Is society better off with too much gun control, or too little?
That’s the “essential issue of the gun debate” that constitutional law and firearms policy scholar David Kopel tackles in a new publicly available chapter from his 2018 textbook, Firearms Law and the Second Amendment.
“The global historical evidence shows that too much gun control is much more dangerous than too little gun control,” he concludes. “Disorganized criminals can kill a lot of people, but criminal governments are far more deadly, by about two orders of magnitude. Therefore, any society that accepts the government being stronger than people is, in the long run, creating the conditions for manmade disaster of the deadliest sort.”
Kopel begins the chapter by comparing the gun-related homicide rate in Europe with that of the United States. He finds that over the course of the twentieth century, Europe saw about 750,000 fewer gun-related homicides than the United States after adjusting for population.
By making several assumptions favorable to the gun control cause (that none of the homicides would have been committed with other means, for example), Kopel concludes that, arguably, the failure of the United States to adopt European-style gun control is responsible for nearly three-quarters of a million excess deaths in the United States in the twentieth century.
That number, however, pales in comparison to the number of people murdered by tyrannical governments that were able to run roughshod over their disarmed populace. If these deaths are taken into account, Europe must take responsibility for about 87.1 million additional people murdered by the state in the twentieth century.
Myriad factors influence both Europe’s relatively low firearm-homicide rate and the prevalence of tyrannical governments. But Kopel’s analysis shows a strong correlation between tyranny, disarmament, and “democide,” or “the intentional killing of an unarmed or disarmed person by government agents.”
Totalitarian governments are far more likely than democracies to engage in high-volume murder, and communists are especially likely to kill their own citizens en masse, he argues.
“The best means to reduce the risk of democide is not to have a totalitarian government. And, especially, not to have a communist government,” Kopel says. “The data further indicate that just about the only means of avoiding the risk of high-volume murder by government is to live in a democracy.”
Disarmament is often the first step of many totalitarian governments, as Kopel’s extensive comparative analysis indicates.
“Throughout human history, totalitarians have always disarmed their subjects,” he notes. “This indicates that they considered widespread citizen armament to be a serious danger to their regimes.”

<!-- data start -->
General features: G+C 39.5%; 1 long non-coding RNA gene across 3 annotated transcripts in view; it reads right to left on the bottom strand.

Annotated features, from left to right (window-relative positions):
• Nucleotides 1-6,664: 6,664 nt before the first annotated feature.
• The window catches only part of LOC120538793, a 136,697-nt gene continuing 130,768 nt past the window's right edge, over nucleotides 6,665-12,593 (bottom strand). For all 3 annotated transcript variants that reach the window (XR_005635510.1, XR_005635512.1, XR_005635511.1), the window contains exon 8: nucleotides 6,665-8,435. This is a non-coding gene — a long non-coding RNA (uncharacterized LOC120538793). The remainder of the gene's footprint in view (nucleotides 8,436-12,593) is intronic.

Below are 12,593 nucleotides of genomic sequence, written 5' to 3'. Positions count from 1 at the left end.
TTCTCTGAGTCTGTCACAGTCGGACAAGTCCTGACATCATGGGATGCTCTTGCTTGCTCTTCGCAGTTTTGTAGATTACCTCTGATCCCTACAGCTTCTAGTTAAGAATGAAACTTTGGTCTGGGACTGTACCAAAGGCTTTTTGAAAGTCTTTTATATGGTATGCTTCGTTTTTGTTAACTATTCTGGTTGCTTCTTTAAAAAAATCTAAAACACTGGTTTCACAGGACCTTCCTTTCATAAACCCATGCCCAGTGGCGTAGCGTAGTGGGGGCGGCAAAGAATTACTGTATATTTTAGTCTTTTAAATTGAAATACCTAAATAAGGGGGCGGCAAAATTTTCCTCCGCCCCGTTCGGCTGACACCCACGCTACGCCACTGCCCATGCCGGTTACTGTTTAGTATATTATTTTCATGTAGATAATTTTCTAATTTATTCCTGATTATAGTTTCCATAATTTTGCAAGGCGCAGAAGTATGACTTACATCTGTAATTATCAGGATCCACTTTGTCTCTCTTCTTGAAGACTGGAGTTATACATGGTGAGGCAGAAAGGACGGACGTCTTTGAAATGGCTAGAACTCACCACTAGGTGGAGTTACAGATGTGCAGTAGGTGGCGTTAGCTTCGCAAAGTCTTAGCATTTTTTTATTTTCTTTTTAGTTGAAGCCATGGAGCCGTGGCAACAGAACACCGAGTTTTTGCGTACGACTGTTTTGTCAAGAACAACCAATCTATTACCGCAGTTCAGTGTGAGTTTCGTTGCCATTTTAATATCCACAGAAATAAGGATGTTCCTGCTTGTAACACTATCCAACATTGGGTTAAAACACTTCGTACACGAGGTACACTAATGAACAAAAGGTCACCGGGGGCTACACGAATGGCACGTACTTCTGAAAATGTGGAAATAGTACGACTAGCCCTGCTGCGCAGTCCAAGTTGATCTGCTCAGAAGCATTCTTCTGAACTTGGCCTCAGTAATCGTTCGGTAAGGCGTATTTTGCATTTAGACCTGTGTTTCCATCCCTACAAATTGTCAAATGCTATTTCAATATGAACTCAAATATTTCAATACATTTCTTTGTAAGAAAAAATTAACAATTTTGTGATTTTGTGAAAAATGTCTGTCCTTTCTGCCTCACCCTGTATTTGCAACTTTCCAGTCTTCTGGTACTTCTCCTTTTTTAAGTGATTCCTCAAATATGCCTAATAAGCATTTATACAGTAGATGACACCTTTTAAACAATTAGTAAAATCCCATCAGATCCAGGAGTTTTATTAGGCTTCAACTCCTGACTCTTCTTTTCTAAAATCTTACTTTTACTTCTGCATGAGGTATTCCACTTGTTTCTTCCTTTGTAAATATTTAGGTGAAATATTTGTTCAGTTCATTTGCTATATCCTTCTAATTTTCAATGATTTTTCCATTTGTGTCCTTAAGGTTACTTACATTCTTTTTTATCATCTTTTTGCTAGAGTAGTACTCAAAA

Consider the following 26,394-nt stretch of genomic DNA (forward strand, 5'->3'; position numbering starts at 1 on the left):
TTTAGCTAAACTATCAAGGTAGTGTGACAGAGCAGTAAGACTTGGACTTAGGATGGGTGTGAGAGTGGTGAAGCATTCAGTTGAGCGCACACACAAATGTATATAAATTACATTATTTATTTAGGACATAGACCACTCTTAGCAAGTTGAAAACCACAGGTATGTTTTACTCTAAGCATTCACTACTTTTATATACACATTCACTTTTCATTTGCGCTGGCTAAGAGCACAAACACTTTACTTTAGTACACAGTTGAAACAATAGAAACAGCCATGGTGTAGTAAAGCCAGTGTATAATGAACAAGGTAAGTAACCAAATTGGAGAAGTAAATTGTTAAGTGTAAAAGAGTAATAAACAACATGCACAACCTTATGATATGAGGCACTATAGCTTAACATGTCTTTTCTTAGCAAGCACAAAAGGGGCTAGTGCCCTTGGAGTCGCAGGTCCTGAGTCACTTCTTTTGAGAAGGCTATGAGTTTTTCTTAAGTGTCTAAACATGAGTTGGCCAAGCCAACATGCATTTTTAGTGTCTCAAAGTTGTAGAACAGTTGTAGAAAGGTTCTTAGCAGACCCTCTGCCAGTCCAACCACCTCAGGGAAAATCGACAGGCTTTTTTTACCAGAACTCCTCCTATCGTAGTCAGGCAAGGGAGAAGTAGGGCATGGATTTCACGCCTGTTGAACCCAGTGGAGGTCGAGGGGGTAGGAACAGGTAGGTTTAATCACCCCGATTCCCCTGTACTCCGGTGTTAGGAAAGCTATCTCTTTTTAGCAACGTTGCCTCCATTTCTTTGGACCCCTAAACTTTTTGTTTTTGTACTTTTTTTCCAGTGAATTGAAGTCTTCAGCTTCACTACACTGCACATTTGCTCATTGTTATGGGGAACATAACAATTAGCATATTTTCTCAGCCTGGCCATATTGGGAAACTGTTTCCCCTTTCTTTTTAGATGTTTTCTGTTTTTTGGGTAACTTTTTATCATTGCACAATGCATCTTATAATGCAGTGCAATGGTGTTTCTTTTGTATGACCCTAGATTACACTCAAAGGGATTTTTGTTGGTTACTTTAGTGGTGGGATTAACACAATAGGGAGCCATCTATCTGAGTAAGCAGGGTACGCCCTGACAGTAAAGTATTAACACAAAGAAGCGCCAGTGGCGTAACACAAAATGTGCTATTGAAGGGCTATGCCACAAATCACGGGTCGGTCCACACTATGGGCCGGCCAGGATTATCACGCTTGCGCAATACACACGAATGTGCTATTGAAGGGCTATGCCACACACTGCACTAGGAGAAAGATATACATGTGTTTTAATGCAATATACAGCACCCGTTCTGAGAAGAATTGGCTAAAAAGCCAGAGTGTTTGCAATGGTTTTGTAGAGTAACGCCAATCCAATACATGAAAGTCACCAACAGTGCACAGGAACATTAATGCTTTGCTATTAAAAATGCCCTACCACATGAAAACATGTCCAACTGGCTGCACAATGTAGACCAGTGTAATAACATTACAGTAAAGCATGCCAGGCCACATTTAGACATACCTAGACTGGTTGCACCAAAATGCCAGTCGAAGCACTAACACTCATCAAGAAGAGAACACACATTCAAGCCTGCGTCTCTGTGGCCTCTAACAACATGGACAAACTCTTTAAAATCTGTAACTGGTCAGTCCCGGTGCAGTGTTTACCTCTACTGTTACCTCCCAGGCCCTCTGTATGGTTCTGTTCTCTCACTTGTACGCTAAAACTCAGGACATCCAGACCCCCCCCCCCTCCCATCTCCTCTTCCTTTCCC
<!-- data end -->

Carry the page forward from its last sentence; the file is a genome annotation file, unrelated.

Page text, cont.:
Mao in China in 1949, Castro in Cuba in 1959, and the Khmer Rouge in Cambodia in 1975 all began their dictatorships by prohibiting or significantly restricting private gun ownership.
Same story in Germany. Kopel notes that the lawfully elected Nazi party took advantage of a gun registration system put in place by the Weimar Republic to “almost immediately” seize guns, knives, and other firearms from individuals in other political parties, especially the Social Democrats, and from Jews. They also outlawed independent shooting ranges and required that any range or club be registered with and ruled by the state.
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On the other side of the spectrum, Kopel notes that England’s “despotically-inclined” Henry VIII restrained his tyrannical tendencies in large part due to the “very existence” of a well-armed populace. Four hundred years later, Switzerland avoided becoming part of the Holocaust in part due to its heavily armed and well-regulated citizen militia.
To those who don’t believe tyranny could ever come to the United States, Kopel had this to say:
“Only a foolish version of American exceptionalism would imagine that the United States has been granted some sort of permanent immunity from the dangers of totalitarianism. ‘It can’t happen here,’ people have often told themselves. Yet it did happen almost everywhere in Europe, including in democratic, economically advanced, and socially progressive nations such as Germany.”
Check out excerpts from Kopel’s revised chapter, published below: